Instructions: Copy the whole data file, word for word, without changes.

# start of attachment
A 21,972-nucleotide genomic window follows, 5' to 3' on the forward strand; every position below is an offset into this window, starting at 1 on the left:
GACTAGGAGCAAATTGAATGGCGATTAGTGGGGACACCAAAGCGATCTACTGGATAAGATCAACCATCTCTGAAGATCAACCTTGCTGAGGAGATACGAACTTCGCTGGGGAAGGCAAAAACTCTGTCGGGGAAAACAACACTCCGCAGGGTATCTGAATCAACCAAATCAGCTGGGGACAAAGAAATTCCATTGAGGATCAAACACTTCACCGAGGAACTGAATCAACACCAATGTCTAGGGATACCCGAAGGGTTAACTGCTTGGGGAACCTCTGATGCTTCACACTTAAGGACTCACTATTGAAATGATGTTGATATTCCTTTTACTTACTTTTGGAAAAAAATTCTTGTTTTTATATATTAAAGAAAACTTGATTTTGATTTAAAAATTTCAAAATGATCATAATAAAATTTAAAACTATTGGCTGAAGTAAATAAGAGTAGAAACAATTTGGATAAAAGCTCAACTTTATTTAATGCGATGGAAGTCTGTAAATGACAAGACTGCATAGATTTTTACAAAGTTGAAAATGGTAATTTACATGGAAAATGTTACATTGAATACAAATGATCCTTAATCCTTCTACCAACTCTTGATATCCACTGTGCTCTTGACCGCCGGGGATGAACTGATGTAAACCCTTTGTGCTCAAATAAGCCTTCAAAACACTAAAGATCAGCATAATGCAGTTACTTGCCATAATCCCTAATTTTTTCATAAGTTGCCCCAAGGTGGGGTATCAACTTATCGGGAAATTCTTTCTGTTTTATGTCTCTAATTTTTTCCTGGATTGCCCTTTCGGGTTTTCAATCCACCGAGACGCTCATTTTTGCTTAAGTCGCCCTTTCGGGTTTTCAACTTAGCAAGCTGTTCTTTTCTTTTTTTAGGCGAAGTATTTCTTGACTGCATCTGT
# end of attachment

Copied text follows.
A 21,972-nucleotide genomic window follows, 5' to 3' on the forward strand; every position below is an offset into this window, starting at 1 on the left:
GACTAGGAGCAAATTGAATGGCGATTAGTGGGGACACCAAAGCGATCTACTGGATAAGATCAACCATCTCTGAAGATCAACCTTGCTGAGGAGATACGAACTTCGCTGGGGAAGGCAAAAACTCTGTCGGGGAAAACAACACTCCGCAGGGTATCTGAATCAACCAAATCAGCTGGGGACAAAGAAATTCCATTGAGGATCAAACACTTCACCGAGGAACTGAATCAACACCAATGTCTAGGGATACCCGAAGGGTTAACTGCTTGGGGAACCTCTGATGCTTCACACTTAAGGACTCACTATTGAAATGATGTTGATATTCCTTTTACTTACTTTTGGAAAAAAATTCTTGTTTTTATATATTAAAGAAAACTTGATTTTGATTTAAAAATTTCAAAATGATCATAATAAAATTTAAAACTATTGGCTGAAGTAAATAAGAGTAGAAACAATTTGGATAAAAGCTCAACTTTATTTAATGCGATGGAAGTCTGTAAATGACAAGACTGCATAGATTTTTACAAAGTTGAAAATGGTAATTTACATGGAAAATGTTACATTGAATACAAATGATCCTTAATCCTTCTACCAACTCTTGATATCCACTGTGCTCTTGACCGCCGGGGATGAACTGATGTAAACCCTTTGTGCTCAAATAAGCCTTCAAAACACTAAAGATCAGCATAATGCAGTTACTTGCCATAATCCCTAATTTTTTCATAAGTTGCCCCAAGGTGGGGTATCAACTTATCGGGAAATTCTTTCTGTTTTATGTCTCTAATTTTTTCCTGGATTGCCCTTTCGGGTTTTCAATCCACCGAGACGCTCATTTTTGCTTAAGTCGCCCTTTCGGGTTTTCAACTTAGCAAGCTGTTCTTTTCTTTTTTTAGGCGAAGTATTTCTTGACTGCATCTGT